Orange man explores Indigenous stone chamber in travel podcast

  • Tribal ceremonial stone landscape consultant Doug Harris, Atlas Obscura podcaster Abbey Perreault, and tour guide Cathy Weaver Taylor sit outside the Upton Chamber in Upton in the fall. Harris, an Orange resident, is featured in Perreault’s podcast, which was released to Atlas Obscura subscribers on May 4. Atlas Obscura is driven by user-generated content cataloging unusual and obscure travel destinations. CONTRIBUTED PHOTO/GENEVIEVE FRASER

Staff Writer
Published: 5/16/2022 5:19:49 PM
Modified: 5/16/2022 5:18:02 PM

A podcast featuring an Orange man’s exploration of an Indigenous stone chamber in Upton is now available online through Atlas Obscura, a website that bills itself as a “definitive guidebook and friendly tour guide to the world’s most wondrous places.”

Doug Harris was joined in the less than 14-minute podcast by tour guide Cathy Weaver Taylor and Atlas Obscura podcaster Abbey Perreault in the fall as the three explored the Upton Chamber in Upton Heritage Park. It is one of the largest and best constructed of the more than 300 Indigenous stone chambers in New England.

“We don’t know a great deal about its history,” Harris said of the Upton Chamber in a phone interview on Monday. “What we’re aware of is it is a ceremonial space created by Indigenous Americans … a few thousand years ago.”

Harris recently retired as a deputy tribal historic preservation officer for the Narragansett Indian Tribal Historic Preservation Office in Charlestown, Rhode Island. His Cheraw and Cherokee ancestors were from modern-day South Carolina, and he married into a Narragansett family.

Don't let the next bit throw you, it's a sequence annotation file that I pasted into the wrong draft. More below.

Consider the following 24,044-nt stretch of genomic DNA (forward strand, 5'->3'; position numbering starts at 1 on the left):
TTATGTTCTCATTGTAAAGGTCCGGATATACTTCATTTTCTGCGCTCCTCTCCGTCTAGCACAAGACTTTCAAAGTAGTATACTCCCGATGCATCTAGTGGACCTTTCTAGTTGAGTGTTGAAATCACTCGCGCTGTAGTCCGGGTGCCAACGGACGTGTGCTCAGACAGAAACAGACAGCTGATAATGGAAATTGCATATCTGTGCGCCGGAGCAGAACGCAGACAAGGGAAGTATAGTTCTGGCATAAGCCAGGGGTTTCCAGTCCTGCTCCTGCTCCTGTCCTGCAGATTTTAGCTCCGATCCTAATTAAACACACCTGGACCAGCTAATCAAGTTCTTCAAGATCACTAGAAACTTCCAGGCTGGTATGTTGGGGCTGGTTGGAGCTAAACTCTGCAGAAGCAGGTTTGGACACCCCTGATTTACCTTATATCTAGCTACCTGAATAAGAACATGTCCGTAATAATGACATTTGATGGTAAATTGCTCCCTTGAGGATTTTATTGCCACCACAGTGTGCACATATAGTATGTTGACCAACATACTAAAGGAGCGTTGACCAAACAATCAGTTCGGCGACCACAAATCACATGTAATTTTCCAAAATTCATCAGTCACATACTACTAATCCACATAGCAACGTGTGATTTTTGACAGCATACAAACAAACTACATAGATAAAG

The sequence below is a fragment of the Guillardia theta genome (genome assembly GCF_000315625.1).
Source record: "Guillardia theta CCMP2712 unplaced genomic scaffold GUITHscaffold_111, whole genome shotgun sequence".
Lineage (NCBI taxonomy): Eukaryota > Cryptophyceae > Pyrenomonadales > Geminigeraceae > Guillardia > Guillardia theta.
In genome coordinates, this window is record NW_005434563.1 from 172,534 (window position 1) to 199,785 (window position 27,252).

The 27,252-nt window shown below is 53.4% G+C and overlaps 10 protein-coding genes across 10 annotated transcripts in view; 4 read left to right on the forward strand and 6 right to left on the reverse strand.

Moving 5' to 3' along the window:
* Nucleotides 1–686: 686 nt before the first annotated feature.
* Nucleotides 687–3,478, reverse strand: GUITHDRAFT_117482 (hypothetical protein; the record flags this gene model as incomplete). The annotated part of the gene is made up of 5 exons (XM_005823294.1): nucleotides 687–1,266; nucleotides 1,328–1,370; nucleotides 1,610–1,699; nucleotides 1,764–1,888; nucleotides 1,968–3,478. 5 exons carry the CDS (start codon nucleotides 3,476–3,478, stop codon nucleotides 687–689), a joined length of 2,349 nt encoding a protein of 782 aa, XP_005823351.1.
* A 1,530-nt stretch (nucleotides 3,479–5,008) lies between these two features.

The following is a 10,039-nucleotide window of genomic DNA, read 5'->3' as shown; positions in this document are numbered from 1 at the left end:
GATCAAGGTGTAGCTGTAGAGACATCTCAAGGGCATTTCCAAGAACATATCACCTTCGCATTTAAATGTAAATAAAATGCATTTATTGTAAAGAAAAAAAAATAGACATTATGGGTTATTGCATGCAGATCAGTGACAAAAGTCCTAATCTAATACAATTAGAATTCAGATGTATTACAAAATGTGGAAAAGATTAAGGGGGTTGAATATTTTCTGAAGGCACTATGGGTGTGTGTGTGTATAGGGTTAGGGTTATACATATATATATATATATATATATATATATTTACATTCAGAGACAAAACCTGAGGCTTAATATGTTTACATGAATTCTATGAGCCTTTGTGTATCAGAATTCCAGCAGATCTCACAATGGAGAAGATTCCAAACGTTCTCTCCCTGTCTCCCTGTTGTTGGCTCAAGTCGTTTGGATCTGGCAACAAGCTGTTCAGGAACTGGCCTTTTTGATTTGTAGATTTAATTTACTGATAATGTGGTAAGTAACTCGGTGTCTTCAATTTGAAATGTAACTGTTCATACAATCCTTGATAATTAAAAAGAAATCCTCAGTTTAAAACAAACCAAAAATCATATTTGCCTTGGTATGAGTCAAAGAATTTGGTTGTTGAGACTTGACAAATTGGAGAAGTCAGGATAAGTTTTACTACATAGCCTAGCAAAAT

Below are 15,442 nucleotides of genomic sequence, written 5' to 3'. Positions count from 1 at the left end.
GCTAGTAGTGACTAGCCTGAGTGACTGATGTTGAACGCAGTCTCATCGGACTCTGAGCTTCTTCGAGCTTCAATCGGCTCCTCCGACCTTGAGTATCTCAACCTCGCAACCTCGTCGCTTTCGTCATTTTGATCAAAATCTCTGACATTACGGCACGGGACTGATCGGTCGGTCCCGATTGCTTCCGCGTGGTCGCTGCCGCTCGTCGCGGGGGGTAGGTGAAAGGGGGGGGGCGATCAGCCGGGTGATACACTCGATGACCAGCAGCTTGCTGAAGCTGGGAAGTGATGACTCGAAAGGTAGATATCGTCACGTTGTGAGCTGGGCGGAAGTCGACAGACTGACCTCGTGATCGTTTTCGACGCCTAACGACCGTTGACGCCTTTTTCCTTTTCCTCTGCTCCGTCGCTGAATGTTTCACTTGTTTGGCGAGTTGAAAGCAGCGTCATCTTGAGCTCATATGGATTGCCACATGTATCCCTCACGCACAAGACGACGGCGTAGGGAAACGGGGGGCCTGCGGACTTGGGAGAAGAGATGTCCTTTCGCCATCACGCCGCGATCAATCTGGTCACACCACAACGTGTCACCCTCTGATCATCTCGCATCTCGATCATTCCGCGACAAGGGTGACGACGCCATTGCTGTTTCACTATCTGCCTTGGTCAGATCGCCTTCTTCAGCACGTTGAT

The Orange resident said Atlas Obscura reached out to him and Weaver Taylor for the podcast, which aired earlier this month and is available at bit.ly/3FRkKnl. The two have been leading tours of the chamber for at least 10 years. Weaver Taylor belongs to the Upton Historical Commission.

The podcast begins as Harris, Weaver Taylor and Perreault walk through roughly two inches of water in the chamber’s narrow 14-foot passageway. Weaver Taylor asks Harris to hold a flashlight and he obliges, jokingly telling her not to panic if she hears a loud splash behind her — it’s just him. Perreault describes how Harris and Weaver Taylor stand “in tall muck boots in front of what looks like a shrunken stone door frame built into the side of a hill.” The hallway opens into a big stone dome, stretching more than 10 feet in diameter.

“(The podcast) was an opportunity to promote the Upton Chamber as a destination that people should visit,” Harris said on Monday.

Harris said the U.S. Geological Survey used optically stimulated luminescence dating — a technique used to date the last time quartz sediment was exposed to light — to determine that the chamber’s construction predates the Pre-Contact Era, A.D. 1000 to 1492. Perreault reports a geologist sampled at least 600 grains of quartz to reach this conclusion.

These ceremonial stone landscapes are scattered across the United States, and Harris encourages people to find them and report their existence to the federal government in accordance with the National Historic Preservation Act of 1966. Harris mentioned these chambers are often dark and wet, and people should wear boots when exploring them.

The podcast also includes interviews with Cheryl Andrews-Maltais, tribal chair of the Wampanoag Tribe of Gay Head (Aquinnah), and Bettina Washington, the tribal historic preservation officer.

Previous Atlas Obscura reporting about the Upton Chamber is available at bit.ly/3yFNmOx.

Reach Domenic Poli at: dpoli@recorder.com or 413-772-0261, ext. 262.


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